Blending Your StepFamily 57: Premarital Expectations

Blending Your StepFamily 57: Premarital Expectations August 5, 2015

Christian teaching about church relationships, men and women relationships, parent and child relationships within blended families

We all have them. In first marriages when you add children after the marriage, it’s natural to work out your roles, who does what and when. But it’s a different story in blended families where you have two separate households that may have been operating quite differently from one another. What are your expectations for the new household? You each have them and you better talk about them.

The man may want a mom for his kids and he may expect her to do all of the cooking, cleaning and taxiing. The woman may want a man to increase her standard of living and be a great dad for her kids, loving them as much as she does. We dream of the big day and expect things will be a certain way once we say our “I do’s”. But are our expectations realistic? Are my and my partner’s expectations even close?marriage expectations 1

I’m going to ask some questions for you to consider before you get re-married. If you are already married, consider these questions as they may reveal an area you need to focus on in your relationship. The problem may be that your expectations are miles apart.

  • What household jobs belong to whom?
  • Who is going to pick up the kids and cart them around?
  • Who is going to cook dinner?
  • Who will take care of the finances?
  • Are we going to combine our money or keep it separate?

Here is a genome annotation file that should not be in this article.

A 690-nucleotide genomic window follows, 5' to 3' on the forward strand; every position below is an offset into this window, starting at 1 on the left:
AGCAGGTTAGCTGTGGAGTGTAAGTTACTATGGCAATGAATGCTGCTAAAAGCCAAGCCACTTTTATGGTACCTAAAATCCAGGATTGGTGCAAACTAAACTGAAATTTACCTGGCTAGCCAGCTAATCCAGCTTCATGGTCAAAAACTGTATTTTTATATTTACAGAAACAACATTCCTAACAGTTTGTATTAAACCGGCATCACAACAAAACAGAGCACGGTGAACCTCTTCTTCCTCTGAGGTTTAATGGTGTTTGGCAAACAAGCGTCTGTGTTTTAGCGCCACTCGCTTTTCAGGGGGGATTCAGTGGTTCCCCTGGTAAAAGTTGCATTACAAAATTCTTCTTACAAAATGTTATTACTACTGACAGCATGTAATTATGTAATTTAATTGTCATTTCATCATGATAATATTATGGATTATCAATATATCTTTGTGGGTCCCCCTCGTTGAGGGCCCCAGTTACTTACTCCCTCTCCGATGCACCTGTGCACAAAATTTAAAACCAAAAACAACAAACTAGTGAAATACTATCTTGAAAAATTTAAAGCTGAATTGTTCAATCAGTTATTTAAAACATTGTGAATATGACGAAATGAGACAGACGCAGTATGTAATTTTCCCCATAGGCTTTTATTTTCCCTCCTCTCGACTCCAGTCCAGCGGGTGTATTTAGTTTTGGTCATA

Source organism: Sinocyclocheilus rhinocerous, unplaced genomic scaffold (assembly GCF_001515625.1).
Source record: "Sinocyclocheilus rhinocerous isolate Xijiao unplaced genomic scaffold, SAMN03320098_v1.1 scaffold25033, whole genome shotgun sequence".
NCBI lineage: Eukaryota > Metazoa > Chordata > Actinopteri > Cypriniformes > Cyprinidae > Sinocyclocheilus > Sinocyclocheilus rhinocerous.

• Who pays for what?
  • How much will we spend on the kids for Christmas and birthdays? This can become a problem if one of you likes to go all out and the other wants to keep it simple.
  • Do we have the same parenting styles? This area can make or break a re-marriage.
  • What time should the kids go to bed? One spouse may love to put the kids to bed early but the other lets them stay up late. These little things may seem insignificant but are important to consider and come to an agreement on before the marriage. These are the things that can cause resentment and fights.Stepfamilies1
  • What about when your spouse has a problem with your child, how are you two, as a couple, going to handle it? If you don’t have an agreement, you may end up feeling torn between your children and spouse.
  • What are your individual expectations for the kids?
  • And are those expectations different from what they are used to? If they are drastically different, you may unknowingly be creating resentment in your child toward your new spouse. If your spouse likes the kids in bed earlier than you do and you compromise on a new bedtime for the kids, it might be wise to let them enjoy some quiet time in their room before lights are required out so they don’t resent the new bedtime.
  • Do you expect your partner to make you happy or is that your responsibility? If you are not happy before the marriage, you probably won’t be happy after the marriage.
  • How is your communication? Can you discuss issues rationally and come up with a solution? If you expect communication problems to dissolve after you marry, I can pretty much guarantee that they won’t. But obviously, this area can be worked on and improved but it’s easier to do so before the marriage.newlywed_fight

I have actually had couples decide to put off the wedding for a period of time, after examining their expectations together, until they could come to an agreeable solution for both parties. Better to work on them before the marriage than after.

If you or someone you know is considering re-marriage with kids, I would recommend pre-marital coaching to examine these areas. I would consider it an honor to work with you so that your re-marriage will get off to a great start.

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